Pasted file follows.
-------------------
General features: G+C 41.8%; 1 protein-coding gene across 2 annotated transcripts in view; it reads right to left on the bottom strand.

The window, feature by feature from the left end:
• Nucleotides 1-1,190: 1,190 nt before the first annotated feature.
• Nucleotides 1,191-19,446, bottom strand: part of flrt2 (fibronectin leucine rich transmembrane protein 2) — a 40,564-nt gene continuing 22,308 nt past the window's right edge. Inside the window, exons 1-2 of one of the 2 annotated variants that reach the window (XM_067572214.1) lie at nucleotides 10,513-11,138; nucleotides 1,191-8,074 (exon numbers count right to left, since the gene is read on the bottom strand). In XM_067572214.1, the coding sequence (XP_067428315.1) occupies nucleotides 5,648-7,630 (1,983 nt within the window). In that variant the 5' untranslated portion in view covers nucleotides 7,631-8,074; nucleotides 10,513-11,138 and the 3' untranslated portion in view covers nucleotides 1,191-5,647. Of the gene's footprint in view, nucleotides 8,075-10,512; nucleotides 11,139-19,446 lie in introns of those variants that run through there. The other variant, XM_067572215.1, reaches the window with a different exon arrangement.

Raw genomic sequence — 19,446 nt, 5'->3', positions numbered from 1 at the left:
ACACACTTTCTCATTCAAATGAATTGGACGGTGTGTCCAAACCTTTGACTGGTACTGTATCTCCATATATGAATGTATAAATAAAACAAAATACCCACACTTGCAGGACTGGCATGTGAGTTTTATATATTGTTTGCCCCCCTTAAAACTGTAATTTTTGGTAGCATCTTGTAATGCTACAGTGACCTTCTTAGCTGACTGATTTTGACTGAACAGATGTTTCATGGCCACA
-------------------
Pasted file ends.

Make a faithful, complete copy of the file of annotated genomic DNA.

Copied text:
General features: G+C 41.8%; 1 protein-coding gene across 2 annotated transcripts in view; it reads right to left on the bottom strand.

The window, feature by feature from the left end:
• Nucleotides 1-1,190: 1,190 nt before the first annotated feature.
• Nucleotides 1,191-19,446, bottom strand: part of flrt2 (fibronectin leucine rich transmembrane protein 2) — a 40,564-nt gene continuing 22,308 nt past the window's right edge. Inside the window, exons 1-2 of one of the 2 annotated variants that reach the window (XM_067572214.1) lie at nucleotides 10,513-11,138; nucleotides 1,191-8,074 (exon numbers count right to left, since the gene is read on the bottom strand). In XM_067572214.1, the coding sequence (XP_067428315.1) occupies nucleotides 5,648-7,630 (1,983 nt within the window). In that variant the 5' untranslated portion in view covers nucleotides 7,631-8,074; nucleotides 10,513-11,138 and the 3' untranslated portion in view covers nucleotides 1,191-5,647. Of the gene's footprint in view, nucleotides 8,075-10,512; nucleotides 11,139-19,446 lie in introns of those variants that run through there. The other variant, XM_067572215.1, reaches the window with a different exon arrangement.

Raw genomic sequence — 19,446 nt, 5'->3', positions numbered from 1 at the left:
ACACACTTTCTCATTCAAATGAATTGGACGGTGTGTCCAAACCTTTGACTGGTACTGTATCTCCATATATGAATGTATAAATAAAACAAAATACCCACACTTGCAGGACTGGCATGTGAGTTTTATATATTGTTTGCCCCCCTTAAAACTGTAATTTTTGGTAGCATCTTGTAATGCTACAGTGACCTTCTTAGCTGACTGATTTTGACTGAACAGATGTTTCATGGCCACA